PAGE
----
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H-index - weaknesses
• The h-index is bounded by the total number of
publications.
• This means that scientists with a short career
are at an inherent disadvantage, regardless of
the importance of their discoveries.
• For example, had Albert Einstein died in early
1906, his h-index would be stuck at 4 or 5,
despite his being widely acknowledged as one
of the most important physicists, even
considering only his publications to that date.
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Impact Factors and Authors
Correlation between
article citation rate and
journal impact for four
authors
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Impact Factors and Journals
18 April 2008
Citation rates in 1986 or
1987 of articles published
in three biochemical
journals in 1983 or 1984,
respectively. From
Seglen, BMJ
Copyright Ganesha Associates 1997;314:497
29
2008
Impact Factors over time
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Impact Factor and area
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Impact Factors for Microbiology
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Impact Factors for Neuroscience
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Impact Factors and article type
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Impact Factor - Summary points
• Use of journal impact factors conceals the
difference in article citation rates
• Journals' impact factors are determined by
technicalities unrelated to the scientific quality of
their articles
• Journal impact factors depend on the research
field: high impact factors are likely in journals
covering large areas of basic research with a
rapidly expanding but short lived literature that
use many references per article
• Article citation rates determine the journal impact
factor, not vice versa
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The emergence of Open Access
Clockwise: Harold Varmus, Michael Eisen,
18 April
2008and David LipmanCopyright Ganesha Associates
Pat
Brown
2008
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Scientific publishing is a very profitable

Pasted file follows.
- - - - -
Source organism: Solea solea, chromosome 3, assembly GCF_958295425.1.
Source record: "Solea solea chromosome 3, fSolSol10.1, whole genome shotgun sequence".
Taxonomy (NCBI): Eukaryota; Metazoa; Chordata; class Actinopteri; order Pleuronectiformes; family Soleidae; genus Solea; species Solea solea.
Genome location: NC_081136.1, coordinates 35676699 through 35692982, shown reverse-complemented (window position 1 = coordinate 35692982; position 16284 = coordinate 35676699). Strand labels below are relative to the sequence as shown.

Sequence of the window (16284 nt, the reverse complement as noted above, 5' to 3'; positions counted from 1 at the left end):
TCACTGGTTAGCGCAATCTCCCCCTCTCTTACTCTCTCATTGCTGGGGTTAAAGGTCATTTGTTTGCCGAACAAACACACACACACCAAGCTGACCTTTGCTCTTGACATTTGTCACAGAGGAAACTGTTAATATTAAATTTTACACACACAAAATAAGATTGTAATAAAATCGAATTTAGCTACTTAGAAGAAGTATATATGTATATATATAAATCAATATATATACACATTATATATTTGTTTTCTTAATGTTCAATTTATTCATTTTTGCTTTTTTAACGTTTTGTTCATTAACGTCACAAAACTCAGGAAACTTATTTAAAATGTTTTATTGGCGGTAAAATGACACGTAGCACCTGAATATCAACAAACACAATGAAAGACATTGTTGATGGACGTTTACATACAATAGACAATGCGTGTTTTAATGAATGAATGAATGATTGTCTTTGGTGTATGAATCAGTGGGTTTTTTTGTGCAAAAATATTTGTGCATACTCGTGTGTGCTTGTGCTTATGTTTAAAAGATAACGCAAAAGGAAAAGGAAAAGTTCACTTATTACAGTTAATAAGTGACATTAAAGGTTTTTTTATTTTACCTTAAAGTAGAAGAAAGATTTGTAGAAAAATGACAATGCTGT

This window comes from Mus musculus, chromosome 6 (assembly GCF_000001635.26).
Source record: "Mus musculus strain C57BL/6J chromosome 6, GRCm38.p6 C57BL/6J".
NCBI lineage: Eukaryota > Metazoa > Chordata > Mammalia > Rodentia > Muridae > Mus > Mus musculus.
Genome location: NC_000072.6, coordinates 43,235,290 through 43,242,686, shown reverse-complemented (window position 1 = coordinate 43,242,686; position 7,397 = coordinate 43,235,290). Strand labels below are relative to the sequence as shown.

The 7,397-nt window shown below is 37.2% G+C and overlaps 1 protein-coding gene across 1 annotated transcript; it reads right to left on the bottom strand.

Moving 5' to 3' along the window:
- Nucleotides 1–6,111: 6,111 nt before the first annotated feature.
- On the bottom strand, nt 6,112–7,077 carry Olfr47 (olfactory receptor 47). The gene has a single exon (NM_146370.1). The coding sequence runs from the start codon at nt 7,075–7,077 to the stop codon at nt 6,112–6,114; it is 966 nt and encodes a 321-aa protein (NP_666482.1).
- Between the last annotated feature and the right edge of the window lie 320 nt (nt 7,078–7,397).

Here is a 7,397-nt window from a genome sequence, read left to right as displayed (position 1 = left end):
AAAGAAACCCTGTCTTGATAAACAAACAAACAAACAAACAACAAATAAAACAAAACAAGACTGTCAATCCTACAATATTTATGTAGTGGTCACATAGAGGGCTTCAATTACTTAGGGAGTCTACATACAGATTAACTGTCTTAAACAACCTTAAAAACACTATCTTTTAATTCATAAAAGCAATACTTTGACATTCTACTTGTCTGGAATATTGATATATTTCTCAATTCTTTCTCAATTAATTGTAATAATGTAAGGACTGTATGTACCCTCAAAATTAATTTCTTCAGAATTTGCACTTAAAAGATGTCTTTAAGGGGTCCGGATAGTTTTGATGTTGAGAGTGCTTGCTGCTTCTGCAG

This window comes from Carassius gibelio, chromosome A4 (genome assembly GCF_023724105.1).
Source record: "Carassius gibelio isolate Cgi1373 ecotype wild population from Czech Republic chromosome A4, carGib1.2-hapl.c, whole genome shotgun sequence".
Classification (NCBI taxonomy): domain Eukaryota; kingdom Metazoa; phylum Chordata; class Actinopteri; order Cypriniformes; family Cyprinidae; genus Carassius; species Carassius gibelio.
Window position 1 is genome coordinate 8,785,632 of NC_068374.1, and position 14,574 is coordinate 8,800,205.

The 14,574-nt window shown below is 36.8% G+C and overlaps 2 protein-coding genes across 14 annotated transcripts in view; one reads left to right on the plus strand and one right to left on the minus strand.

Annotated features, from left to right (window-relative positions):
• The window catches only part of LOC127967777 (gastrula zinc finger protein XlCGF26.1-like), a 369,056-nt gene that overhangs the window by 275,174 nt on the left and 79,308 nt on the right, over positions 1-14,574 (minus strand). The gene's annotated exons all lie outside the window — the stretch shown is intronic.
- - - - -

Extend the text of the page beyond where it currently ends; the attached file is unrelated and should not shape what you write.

commercial business
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Even when it is not-for-profit
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Define: business model
• A business model (also called a business
design) is the mechanism by which a
business intends to generate revenue and
profits. It is a summary of how a company
plans to serve its customers. It involves
both strategy and implementation
• Wikipedia
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Some fundamental problems with
the ‘print’ business model
• Exponential growth in the amount of data
being published
• Subscription charge increases: 200% in last
ten years - pressure on library budgets,
reduction in number of subscriptions
• Publisher retention of copyright and
therefore control
• “Excessive” profits: 35%+ margins
• Restrictive online access - the bundle deal
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Key features of the ‘open access’
business model
•
•
•
•
•
Free, immediate access online
Unrestricted use
Author retains copyright
Papers are deposited in a public online archive
Author pays for publication
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Advantages of Open Access
• Maximum impact for authors
access to the largest possible audience
• New ways to access and use literature
full-text searching and mining
• Greatly expanded access to research
for scientists, educators, physicians, the public
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Old ‘print’ subscription
business model
Researcher
€
€
Gov
Funders
Institutions
Industry
Publisher
€
Pay-per-view
€
€
Library
Subscription
Reader
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New open access business
model
€
Researcher
Gov
Funders
Institutions
Industry
€
Publisher
Public
Digital
Library
Reader
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Open access a major force in Brasil
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SciELO’s role in supporting OA
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Consequences of Open Access
• A fundamental change in the business model
underlying the scientific publishing industry